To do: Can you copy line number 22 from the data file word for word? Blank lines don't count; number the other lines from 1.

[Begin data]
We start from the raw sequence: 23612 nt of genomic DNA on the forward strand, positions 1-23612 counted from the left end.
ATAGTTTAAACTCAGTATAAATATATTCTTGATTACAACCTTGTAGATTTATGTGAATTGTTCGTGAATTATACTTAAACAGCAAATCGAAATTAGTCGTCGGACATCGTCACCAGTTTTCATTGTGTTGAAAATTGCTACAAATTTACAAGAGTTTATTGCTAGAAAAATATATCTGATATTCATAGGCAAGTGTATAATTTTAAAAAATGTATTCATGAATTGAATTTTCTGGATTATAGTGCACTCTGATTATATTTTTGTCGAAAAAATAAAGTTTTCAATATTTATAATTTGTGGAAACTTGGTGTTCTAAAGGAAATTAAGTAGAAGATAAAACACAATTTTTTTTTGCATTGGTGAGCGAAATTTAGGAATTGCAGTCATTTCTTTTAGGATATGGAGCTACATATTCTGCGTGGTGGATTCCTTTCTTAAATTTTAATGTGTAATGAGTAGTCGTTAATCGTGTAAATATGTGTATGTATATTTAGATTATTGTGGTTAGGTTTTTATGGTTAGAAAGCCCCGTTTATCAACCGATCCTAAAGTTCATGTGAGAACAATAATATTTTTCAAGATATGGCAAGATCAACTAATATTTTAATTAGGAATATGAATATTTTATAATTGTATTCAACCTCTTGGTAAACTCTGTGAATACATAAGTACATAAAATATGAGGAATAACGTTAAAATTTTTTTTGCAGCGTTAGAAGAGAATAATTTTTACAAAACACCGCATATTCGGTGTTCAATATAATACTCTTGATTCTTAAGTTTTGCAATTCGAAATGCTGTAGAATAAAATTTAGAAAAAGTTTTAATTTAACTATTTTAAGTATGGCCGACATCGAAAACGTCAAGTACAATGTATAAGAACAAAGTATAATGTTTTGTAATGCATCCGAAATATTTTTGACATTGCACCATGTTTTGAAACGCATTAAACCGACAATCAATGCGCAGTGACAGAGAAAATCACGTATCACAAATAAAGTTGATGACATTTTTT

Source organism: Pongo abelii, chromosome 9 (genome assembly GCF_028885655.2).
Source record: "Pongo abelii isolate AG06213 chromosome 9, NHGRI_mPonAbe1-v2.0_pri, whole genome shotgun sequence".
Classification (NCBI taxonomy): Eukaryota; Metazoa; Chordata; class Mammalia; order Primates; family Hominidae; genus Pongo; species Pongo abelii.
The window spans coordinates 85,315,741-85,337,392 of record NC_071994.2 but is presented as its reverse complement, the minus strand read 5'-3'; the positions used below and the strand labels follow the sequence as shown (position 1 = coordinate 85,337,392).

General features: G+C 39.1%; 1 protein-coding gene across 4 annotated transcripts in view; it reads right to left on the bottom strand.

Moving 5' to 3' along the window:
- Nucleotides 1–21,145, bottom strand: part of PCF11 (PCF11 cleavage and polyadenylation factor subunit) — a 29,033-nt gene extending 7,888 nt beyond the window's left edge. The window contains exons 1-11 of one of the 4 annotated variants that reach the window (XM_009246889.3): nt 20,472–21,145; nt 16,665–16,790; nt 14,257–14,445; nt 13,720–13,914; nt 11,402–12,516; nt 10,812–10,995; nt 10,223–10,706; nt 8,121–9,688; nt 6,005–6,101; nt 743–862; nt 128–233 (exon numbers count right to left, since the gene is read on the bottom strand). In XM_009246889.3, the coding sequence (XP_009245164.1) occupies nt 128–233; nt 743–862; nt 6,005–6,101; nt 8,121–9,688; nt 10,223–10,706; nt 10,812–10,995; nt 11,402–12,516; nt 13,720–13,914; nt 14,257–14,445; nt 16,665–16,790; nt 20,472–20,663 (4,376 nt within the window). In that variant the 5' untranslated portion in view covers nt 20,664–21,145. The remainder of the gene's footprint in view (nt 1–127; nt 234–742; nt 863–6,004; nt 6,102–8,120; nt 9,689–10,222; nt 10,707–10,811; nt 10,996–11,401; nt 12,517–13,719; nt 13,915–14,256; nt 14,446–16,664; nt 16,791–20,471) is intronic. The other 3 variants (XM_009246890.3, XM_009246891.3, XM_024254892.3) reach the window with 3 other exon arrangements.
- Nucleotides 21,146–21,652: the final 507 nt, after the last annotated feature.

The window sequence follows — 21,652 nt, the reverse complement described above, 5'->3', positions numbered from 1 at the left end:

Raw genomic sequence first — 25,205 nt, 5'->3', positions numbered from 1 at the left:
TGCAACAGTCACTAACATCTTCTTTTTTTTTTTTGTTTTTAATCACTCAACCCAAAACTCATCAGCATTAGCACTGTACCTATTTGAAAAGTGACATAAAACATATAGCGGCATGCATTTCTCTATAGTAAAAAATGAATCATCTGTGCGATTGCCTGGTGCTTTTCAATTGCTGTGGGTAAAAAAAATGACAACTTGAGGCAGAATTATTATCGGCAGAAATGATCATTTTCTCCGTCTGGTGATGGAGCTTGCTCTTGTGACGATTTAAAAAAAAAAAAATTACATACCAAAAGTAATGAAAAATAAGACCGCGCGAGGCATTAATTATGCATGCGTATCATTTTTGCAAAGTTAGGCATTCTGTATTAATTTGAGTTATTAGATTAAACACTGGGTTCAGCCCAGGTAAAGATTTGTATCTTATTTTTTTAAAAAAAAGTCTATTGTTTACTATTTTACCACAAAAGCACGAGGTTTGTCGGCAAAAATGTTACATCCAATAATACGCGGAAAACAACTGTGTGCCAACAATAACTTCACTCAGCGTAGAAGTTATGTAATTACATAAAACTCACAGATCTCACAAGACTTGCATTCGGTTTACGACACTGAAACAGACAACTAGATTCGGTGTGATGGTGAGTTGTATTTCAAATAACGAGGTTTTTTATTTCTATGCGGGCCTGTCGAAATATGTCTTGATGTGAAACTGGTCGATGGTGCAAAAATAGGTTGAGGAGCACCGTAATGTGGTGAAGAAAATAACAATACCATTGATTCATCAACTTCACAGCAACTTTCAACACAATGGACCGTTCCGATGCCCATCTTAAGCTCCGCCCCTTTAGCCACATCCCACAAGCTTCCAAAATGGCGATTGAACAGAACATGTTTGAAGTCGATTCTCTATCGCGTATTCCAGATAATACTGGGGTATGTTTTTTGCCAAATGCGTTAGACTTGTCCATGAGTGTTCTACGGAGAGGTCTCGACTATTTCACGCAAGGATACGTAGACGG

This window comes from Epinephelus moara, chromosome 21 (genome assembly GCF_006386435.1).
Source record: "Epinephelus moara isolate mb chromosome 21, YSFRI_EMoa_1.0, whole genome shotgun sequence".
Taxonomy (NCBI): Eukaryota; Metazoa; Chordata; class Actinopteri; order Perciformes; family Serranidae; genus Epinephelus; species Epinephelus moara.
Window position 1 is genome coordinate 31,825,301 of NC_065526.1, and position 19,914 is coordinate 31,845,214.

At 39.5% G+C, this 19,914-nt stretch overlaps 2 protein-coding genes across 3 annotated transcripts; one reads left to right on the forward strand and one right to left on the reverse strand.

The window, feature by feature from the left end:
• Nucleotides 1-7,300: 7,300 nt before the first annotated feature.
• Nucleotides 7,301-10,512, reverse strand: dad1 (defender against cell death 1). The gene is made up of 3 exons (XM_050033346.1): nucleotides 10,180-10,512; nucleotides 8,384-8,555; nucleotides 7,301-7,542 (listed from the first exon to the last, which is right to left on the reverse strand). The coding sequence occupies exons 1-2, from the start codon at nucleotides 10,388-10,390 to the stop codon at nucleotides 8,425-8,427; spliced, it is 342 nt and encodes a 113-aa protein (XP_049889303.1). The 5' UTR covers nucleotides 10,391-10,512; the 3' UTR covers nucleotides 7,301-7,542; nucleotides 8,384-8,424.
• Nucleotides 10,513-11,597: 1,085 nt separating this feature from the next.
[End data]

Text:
• Nucleotides 10,513-11,597: 1,085 nt separating this feature from the next.